CEPI invests $384m in Novavax COVID-19 vaccine candidate
CEPI has announced that its funding for the Novavax COVID-19 vaccine candidate will go towards Phase I and Phase II trials as well as manufacturing costs.
The Coalition for Epidemic Preparedness Innovations (CEPI), has announced it will invest up to an additional $384 million to accelerate the development and manufacture of Novavax’s NVX-CoV2373 vaccine candidate against COVID-19.
According to the coalition, this brings CEPI’s total investment in Novavax to up to $388 million and its total investment in COVID-19 vaccine R&D to up to $446 million.
NVX-CoV2373 is a stable, prefusion protein made using the company’s proprietary nanoparticle technology. Novavax plans to use its proprietary Matrix-M™ adjuvant with NVX-CoV2373 to enhance immune responses.
CEPI’s expanded investment in Novavax will fund pre-clinical studies and Phase I and Phase II clinical trials. A Phase I clinical trial will begin this month in Australia, followed by Phase II clinical trials in multiple countries. If these are successful, CEPI anticipates supporting any further clinical development needed to take NVX-CoV2373 through to licensure.
The investment will also fund the transfer of NVX-CoV2373 technology to manufacturing partners in different geographical regions around the world, for large-scale production of the vaccine. Additionally, the funding will enable large-scale production of the saponin-based Matrix-M™ adjuvant in Novavax’s manufacturing facility in Uppsala, Sweden as well as a second production site to be determined. Millions of doses are aimed to be manufactured by the end of 2020 with the goal of escalating large-scale production in 2021.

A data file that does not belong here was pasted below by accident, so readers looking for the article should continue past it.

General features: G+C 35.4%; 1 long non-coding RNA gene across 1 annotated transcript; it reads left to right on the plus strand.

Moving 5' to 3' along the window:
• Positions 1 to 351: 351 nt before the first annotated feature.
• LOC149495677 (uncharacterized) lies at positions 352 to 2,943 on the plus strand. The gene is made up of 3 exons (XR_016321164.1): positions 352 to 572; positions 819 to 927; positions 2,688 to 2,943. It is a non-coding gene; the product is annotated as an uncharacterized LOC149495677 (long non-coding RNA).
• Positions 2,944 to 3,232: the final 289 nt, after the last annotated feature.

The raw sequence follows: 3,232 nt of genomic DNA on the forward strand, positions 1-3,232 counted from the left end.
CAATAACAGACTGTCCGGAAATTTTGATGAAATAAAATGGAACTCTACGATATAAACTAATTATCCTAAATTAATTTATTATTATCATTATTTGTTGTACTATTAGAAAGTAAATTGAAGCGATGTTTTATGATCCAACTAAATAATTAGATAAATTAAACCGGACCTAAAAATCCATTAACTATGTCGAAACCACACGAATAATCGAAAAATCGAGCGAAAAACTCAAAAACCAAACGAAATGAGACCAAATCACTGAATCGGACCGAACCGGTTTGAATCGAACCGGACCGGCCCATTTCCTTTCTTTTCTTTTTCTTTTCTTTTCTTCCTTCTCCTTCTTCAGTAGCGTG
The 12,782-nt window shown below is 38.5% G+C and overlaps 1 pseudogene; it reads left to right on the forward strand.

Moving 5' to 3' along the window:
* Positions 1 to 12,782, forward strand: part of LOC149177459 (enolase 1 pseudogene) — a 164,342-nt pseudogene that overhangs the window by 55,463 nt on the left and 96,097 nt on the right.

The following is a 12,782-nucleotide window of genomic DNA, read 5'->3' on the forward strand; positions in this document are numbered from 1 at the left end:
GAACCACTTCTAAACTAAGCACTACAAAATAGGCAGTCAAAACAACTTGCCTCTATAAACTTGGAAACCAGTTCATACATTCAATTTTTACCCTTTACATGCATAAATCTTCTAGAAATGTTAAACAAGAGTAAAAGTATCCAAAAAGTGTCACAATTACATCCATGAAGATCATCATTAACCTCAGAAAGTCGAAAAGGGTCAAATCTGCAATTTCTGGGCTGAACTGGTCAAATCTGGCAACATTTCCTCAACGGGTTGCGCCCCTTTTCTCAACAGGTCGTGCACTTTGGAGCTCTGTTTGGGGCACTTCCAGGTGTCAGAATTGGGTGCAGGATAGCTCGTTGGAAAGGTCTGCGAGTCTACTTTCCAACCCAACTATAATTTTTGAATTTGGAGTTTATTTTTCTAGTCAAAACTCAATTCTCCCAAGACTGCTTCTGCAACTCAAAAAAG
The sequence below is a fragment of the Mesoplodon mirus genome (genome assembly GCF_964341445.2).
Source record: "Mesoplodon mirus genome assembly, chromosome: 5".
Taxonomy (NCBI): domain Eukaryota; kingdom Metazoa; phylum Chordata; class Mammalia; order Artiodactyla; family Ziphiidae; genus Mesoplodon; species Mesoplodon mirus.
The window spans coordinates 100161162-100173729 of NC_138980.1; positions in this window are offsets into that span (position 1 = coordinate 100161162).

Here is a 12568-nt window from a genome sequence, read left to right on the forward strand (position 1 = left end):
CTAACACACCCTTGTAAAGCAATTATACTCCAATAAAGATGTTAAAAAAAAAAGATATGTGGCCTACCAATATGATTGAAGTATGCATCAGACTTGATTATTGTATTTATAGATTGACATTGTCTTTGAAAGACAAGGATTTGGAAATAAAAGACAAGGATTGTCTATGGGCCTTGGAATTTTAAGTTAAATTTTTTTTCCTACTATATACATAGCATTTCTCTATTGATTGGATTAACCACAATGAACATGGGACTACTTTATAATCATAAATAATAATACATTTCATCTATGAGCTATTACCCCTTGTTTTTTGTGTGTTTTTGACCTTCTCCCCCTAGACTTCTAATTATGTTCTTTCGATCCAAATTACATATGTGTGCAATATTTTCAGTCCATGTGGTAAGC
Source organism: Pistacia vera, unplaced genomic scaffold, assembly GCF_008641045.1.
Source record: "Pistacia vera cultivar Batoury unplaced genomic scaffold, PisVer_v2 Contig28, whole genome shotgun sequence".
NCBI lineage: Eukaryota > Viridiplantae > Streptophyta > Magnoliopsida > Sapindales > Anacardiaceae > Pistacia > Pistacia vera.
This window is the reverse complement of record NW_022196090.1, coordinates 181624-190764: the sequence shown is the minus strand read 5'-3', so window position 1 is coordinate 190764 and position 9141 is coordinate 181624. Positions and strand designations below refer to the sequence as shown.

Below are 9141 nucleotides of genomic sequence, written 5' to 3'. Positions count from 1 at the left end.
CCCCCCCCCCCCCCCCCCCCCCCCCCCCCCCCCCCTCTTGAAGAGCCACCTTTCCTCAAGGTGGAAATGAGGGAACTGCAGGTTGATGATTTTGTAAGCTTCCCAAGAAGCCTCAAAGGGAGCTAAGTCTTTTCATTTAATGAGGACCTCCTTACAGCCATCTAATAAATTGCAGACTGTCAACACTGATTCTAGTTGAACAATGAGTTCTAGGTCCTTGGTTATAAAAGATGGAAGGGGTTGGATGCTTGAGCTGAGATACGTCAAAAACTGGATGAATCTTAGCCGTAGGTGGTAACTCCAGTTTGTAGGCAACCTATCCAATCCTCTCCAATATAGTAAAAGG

“The expansion of our partnership with Novavax represents CEPI’s single biggest investment to date. Our vaccine R&D programmes are starting to show progress, so it is vital that we invest now to boost manufacturing capacity, so that our partners have the ability to produce vaccines at a global scale. In response to this global pandemic we’re having to be innovative in the way we approach vaccine development and manufacturing. We need to make progress on manufacturing in parallel with the clinical development of the vaccine, so that if the vaccine is proven to be safe and effective, we can make doses available to those who need them without delay,” said Dr Richard Hatchett, Chief Executive Officer of CEPI.